[19] I have not detailed these directions. The validity of these directions are not the subject of a challenge in these proceedings. It would not be appropriate for me to comment as to the validity of these directions when the Department of Mines or the appropriate department has not been joined as a party to the action and I do not presume to do so.
[20] The plaintiff does not agree that an agreement was reached between the parties at the meeting with Mr McGill on 16 June 2004.
[21] Mr Ruane in his affidavit material has detailed the reasons the plaintiff opposes the actions of the defendant in placing the screening plant on the present position on Mineral Lease South 150.
[22] The plaintiff subsequently issued a writ on 13 July 2004 for injunctive relief and a summons seeking an interlocutory injunction.
[23] The defendant filed a defence on 26 July 2004 and by summons also seek an interlocutory injunction as already detailed.
[24] Counsel for the defence, Mr McDonald QC, submits that the plaintiff’s application for an interlocutory injunction should be dismissed on a number of grounds.
Ground 1: To preserve the status quo
[25] I accept the principle that the purpose of an interlocutory injunction is to preserve the status quo until the hearing of the main action at trial and that where possible the Courts seek to maintain the status quo – Tableland Peanuts Pty Ltd v Peanut Marketing Board (1984) 58 ALJR 283; Australian Coarse Grain Pool v Barley Marketing Board (No 1) (1982) 57 ALJR 425.
[26] I note that both these cases also stress that the proper approach, in considering whether an interlocutory injunction should be granted, is first to inquire whether there is a serious question to be tried and then to determine the matter on the balance of convenience.
[27] With respect to the issue of the status quo it is the submission on behalf of the defendant that the plaintiff’s application in seeking interlocutory relief destroys the status quo. This is because the screening plant has been on Mineral Lease South 150 since May 2003, and secondly, because it shatters the compromise arrived at by Mr McGill on 16 June 2004.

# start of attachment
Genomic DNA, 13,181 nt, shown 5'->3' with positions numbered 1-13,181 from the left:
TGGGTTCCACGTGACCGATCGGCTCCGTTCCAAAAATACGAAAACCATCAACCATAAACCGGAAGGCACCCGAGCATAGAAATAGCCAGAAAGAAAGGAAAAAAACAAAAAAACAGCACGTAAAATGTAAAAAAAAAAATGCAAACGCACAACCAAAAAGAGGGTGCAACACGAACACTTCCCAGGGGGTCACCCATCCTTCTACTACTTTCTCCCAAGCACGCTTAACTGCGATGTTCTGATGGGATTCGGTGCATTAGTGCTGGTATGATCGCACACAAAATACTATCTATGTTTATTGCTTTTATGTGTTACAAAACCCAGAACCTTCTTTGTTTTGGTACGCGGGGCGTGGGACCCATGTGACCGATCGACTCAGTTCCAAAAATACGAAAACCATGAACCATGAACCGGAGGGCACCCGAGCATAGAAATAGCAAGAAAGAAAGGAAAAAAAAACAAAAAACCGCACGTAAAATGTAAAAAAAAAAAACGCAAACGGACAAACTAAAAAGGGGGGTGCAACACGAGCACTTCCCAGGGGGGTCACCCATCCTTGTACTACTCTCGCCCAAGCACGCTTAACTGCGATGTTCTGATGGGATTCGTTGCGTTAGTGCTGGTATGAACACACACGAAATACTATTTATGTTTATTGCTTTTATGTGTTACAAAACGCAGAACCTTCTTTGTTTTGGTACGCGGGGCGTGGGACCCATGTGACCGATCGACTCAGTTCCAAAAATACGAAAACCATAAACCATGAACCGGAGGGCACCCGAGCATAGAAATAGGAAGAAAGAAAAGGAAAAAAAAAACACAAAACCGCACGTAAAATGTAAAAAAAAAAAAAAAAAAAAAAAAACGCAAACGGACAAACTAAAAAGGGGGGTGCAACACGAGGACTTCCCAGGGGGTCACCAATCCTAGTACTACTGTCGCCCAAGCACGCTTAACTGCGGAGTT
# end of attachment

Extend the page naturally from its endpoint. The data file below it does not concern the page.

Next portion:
[28] I do not accept this submission. On the evidence it would appear that the defendant operated a screening plant on Mineral Lease South 150 since May 2003 under what appears to have been a somewhat uneasy truce between the parties. What precipitated the application for injunctive relief was the action of the defendant in moving the screening plant to a different site on Mineral Lease South 150. The plaintiff immediately registered their objections, which in summary related to the new positioning of the screening plant interfering with the plaintiff’s operation and use of the various roadways on the tenement. The plaintiff also disputes that any agreement was reached with Mr McGill on 16 June 2004.
[29] In these circumstances it does not appear to have been the actions of the plaintiff which altered the status quo but rather the actions of the defendant.
Ground 2: Serious question to be tried
[30] Mr McDonald QC submits there is no serious question to be tried. He argues that the plaintiff does not have rights of exclusive possession to Mineral Lease South 150 and took its right to conduct mining operations subject to the rights of the defendant. Reference was made to the mining plan under which the defendant is required to operate and in particular Clause 1.9 which states:
“A rubber tyred loader North Concrete Pty Ltd on site. Subcontractor’s truck & two trailers. Screening plant for larger material extraction.”
[31] Mr McDonald QC also refers to the Mining Management Act and the authorisations made in accordance with this Act as a complete refutation of the plaintiff’s allegation of trespass by the defendant.
[32] Mr McDonald QC argues that the agreement with Arltunga Pty Ltd dated 29 October 1999, provides that each party had a duty to cooperate. He referred to Clause 4.2.4 and Clause 4.2.5 of the Joint Venture Agreement between Arltunga Pty Ltd and Intermin Resources Ltd dated 17 October 2001. These clauses provide as follows:
“4.2.4 Intermin’s Mining Operations will not affect the ability of North Concrete to enter the site and pick up scats or tailings at its convenience.
4.2.5 Generally Intermin will conduct all of its operations in a manner which shall not affect the rights and operations of North Concrete within the tenements.”